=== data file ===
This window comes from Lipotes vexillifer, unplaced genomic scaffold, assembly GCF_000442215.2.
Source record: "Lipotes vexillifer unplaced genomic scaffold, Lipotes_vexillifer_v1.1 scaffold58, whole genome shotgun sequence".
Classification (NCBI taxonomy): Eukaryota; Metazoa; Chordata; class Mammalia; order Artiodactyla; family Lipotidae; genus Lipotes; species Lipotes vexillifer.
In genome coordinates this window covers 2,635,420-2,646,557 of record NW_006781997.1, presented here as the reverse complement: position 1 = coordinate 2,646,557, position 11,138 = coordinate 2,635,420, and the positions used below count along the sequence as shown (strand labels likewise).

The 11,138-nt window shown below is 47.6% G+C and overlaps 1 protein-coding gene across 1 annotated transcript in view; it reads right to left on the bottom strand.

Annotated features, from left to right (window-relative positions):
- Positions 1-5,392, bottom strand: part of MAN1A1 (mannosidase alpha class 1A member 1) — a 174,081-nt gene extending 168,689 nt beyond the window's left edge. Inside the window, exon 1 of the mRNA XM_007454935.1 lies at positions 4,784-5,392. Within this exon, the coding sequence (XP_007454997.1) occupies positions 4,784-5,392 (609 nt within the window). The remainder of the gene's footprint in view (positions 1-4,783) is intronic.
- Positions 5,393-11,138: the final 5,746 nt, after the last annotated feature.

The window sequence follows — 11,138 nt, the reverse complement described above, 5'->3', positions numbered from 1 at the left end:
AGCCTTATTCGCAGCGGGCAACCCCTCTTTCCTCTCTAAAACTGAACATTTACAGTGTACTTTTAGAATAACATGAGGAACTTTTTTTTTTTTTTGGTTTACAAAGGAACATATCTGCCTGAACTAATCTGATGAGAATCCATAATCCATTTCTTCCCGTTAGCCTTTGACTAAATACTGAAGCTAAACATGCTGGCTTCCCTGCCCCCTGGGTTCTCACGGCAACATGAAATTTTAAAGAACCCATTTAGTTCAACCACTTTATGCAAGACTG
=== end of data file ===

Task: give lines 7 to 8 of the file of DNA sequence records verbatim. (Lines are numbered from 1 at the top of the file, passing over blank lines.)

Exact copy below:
- Positions 1-5,392, bottom strand: part of MAN1A1 (mannosidase alpha class 1A member 1) — a 174,081-nt gene extending 168,689 nt beyond the window's left edge. Inside the window, exon 1 of the mRNA XM_007454935.1 lies at positions 4,784-5,392. Within this exon, the coding sequence (XP_007454997.1) occupies positions 4,784-5,392 (609 nt within the window). The remainder of the gene's footprint in view (positions 1-4,783) is intronic.
- Positions 5,393-11,138: the final 5,746 nt, after the last annotated feature.